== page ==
Does IVF Bloating Go Away and How Long Does It Take?


Woman holding her stomach in pain

Are you in the middle of IVF treatment, experiencing bloating and wondering how long it will take to go away? After years of the exact same experience, I can completely empathize and tell you what to expect with regard to IVF bloating.

IVF bloating usually goes away by your next period. However, if the treatment was successful and you became pregnant, it can take several more weeks for it to disappear completely. If symptoms worsen you need to speak to your doctor as you may have Ovarian Hyperstimulation Syndrome.

In order to feel better about the fact that you’ll be feeling bloated for a while it’s useful to understand why bloating occurs during IVF in the first place and how it goes away, more importantly I’ll give you some tips for coping with it and tell you what to expect if the bloating gets worse and you become over hyper-stimulated.

Why IVF Bloating Occurs

IVF bloating occurs because the medications and injections you’re taking are stimulating your ovaries so that they produce more follicles than during a normal period and causing them to grow. With all those extra eggs than usual, it’s only natural for some women (approximately 1 in 3) to feel bloated. Your ovaries are.

The more follicles you have the more swelling you may experience. Just to give a sense of proportion, in a normal period you’ll usually only have one dominant follicle, but during an IVF cycle you can have between 5 and 40!

In the majority of cases this will be mild bloating and there is absolutely nothing to worry about. At this stage it won’t go away because you want the follicles to grow so that the eggs can be extracted.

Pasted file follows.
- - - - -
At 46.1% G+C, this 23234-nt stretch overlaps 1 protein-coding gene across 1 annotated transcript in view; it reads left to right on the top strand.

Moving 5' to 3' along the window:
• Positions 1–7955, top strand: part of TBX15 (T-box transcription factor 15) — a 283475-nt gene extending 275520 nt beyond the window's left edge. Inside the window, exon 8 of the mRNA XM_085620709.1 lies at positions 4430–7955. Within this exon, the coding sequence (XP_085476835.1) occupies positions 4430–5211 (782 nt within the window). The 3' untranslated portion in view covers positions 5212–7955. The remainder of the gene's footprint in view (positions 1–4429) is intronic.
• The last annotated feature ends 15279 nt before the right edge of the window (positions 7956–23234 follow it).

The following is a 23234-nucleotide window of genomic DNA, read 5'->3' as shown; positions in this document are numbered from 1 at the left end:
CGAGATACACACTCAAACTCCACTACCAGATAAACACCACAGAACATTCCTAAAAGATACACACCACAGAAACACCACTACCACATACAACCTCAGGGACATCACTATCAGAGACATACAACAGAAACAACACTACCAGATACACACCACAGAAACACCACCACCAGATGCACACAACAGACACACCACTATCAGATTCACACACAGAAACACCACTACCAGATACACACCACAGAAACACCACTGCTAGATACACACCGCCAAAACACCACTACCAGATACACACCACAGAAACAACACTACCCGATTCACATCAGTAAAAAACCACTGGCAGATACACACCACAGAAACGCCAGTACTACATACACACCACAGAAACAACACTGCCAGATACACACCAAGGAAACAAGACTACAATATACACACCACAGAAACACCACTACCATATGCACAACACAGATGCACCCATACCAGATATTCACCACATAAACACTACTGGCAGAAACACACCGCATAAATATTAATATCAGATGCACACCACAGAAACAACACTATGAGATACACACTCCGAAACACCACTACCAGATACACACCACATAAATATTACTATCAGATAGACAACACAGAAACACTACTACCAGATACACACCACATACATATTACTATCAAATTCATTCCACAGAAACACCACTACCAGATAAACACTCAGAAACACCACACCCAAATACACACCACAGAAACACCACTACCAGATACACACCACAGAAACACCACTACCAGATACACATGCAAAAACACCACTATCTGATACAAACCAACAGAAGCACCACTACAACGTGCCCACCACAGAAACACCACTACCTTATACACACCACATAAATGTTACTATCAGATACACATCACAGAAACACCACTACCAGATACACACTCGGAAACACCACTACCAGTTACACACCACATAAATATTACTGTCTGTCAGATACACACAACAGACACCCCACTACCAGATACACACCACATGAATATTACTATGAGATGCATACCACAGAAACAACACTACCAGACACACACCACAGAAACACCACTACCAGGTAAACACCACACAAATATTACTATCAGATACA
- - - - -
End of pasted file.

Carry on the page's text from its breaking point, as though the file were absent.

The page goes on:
Ironically, the most common time women feel bloated is after the egg retrieval. This is counter intuitive as you would have thought that since bloating is caused by having more eggs than usual, once they’re extracted you would feel less bloated. However, once the eggs are removed, blood rushes in to fill their place, the ovaries remain enlarged, and your belly stays big so the bloated feeling remains.

If you’ve been feeling bloated during the stimulation stage, you might progress from very mild and minor discomfort to feeling very swollen. Again, this is all perfectly normal.

During one egg retrieval I actually had 40 eggs extracted! Yes, that is a lot. The doctor at the time told me it was very rare to have so many eggs but that didn’t help me feel better about the bloating. I recall feeling quite uncomfortable and swollen from a few days prior to the extraction and a little after, but it was not unbearable.

How IVF Bloating Goes Away and How Long It Takes

There’s nothing you can do to make the bloating go away or speed up the process of your body getting back to normal. That will occur naturally, and your period helps by releasing all the hormones that caused the bloat in the first place.

If you had just moderate bloating, it’s usually entirely gone by the start of your next period. All the cramping, swelling, bloating and discomfort that you may have felt during IVF treatment tends to disappear around the same time as your body resets itself.

The one exception to this is if the treatment is successful and you have become pregnant. In that case it may take several more weeks for the bloat to completely disappear, although in some instances it can actually worsen before getting better.

Coping With the IVF Bloating and How Not to Make It Worse

While you can’t do anything to make the bloat go away or speed up the process of getting back to normal, there are things you can do to cope with any pain or discomfort. There are also things you need to do to ensure you don’t make it worse:

1. Get Plenty of Rest

This doesn’t mean being confined to bed (although that may be nice) but it does mean you should take it easier than usual. Get plenty of sleep and don’t start that major house deep clean project you’ve been planning for the last two years. You can still go to work, look after your family and do your other routine activities, just be sure not to overdo things.

A woman relaxing with her feet up and a drink

2. Moderate Exertion Only